How does this latter point link back to JP and First Republic? Let’s look at the wording of the Federal Reserve’s Section 2A. Monetary policy objectives (my emphasis added):

“The Board of Governors of the Federal Reserve System and the Federal Open Market Committee shall maintain long run growth of the monetary and credit aggregates commensurate with the economy's long run potential to increase production, so as to promote effectively the goals of maximum employment, stable prices, and moderate long-term interest rates.”

Not just “stable prices”, which we won’t have if the Fed cuts rates as markets are pricing for; not just “maximum employment”, which we may not end ahead given demographics, onshoring, re-arming, and labor hoarding; not just “moderate long-term interest rates,” or financial stability, so acronyms like BTFP, which FRB partook of to no avail before being swallowed by JPM; rather, TO INCREASE PRODUCTION to allow all of the above to happen.

For three decades of a geopolitically benign environment and the last Cold War decade before, the Fed could get away with ignoring US production to rely on imports and financialisation. Now, as war rages in Ukraine and wider war fear mount, and de/re-globalisation shifts supply chains, it cannot. US production must increase, and financialisation decrease. The question is how, starting from here.

Rates are going to be much higher for much longer even before we get into the biggest picture issue of ‘de-dollarisation’. That’s a production problem according to economic theory. However, economic reality shows in a globalised trading system, lower US rates don’t see any increase in productive investment anyway – just pointless (but profitable for some) financialisation.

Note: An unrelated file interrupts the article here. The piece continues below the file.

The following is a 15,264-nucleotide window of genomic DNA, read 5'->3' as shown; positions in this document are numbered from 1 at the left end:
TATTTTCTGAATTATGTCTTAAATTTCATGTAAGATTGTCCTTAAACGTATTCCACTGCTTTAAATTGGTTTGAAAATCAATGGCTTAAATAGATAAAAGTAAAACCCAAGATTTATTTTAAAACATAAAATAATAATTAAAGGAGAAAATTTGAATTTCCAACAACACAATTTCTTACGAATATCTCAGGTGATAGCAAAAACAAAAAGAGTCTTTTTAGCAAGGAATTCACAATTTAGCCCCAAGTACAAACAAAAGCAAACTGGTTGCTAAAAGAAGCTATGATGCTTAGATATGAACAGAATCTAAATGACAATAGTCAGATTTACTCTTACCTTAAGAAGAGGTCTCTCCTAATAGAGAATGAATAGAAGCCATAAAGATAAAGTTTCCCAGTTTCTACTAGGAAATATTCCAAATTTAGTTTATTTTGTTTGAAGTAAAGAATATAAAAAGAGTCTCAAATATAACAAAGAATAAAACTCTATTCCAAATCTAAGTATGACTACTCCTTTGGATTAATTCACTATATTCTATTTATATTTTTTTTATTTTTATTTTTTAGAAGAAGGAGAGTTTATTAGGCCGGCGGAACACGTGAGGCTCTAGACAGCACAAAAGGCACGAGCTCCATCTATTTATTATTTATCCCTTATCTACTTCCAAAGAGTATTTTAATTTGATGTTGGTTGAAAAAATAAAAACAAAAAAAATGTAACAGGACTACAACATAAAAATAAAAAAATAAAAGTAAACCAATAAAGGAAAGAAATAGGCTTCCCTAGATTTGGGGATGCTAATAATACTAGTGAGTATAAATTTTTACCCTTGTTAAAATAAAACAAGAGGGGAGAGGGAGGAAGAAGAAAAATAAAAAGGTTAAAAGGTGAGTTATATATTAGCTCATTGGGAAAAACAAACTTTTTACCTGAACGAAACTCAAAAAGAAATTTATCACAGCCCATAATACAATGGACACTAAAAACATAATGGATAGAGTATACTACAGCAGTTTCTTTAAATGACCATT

Clearly, much more productive investment is going to be required by the US economy when the current ‘financialised’ system has no ability or interest in supporting it. That means more national-security focused industrial policy, as White House National Security Advisor Sullivan made explicit last week, to tumbleweeds from a market unwilling to listen. It likely also means more QE, not QT, in the form of de facto MMT, not yield-lowering, excess-reserve-building exercises: it’s just when this happens. And/or it means a more centralised US banking system that listens to ‘guidance’ from the more powerful Fed telling it what is in the national interest for it to lend to.

In short, this time the “Wall Street Putsch” might be the other way round, and the is coup J(ay) P(owell) More-gain saying ‘Republic First!’  

Only time will tell – but don’t be surprised if this is the way it plays out.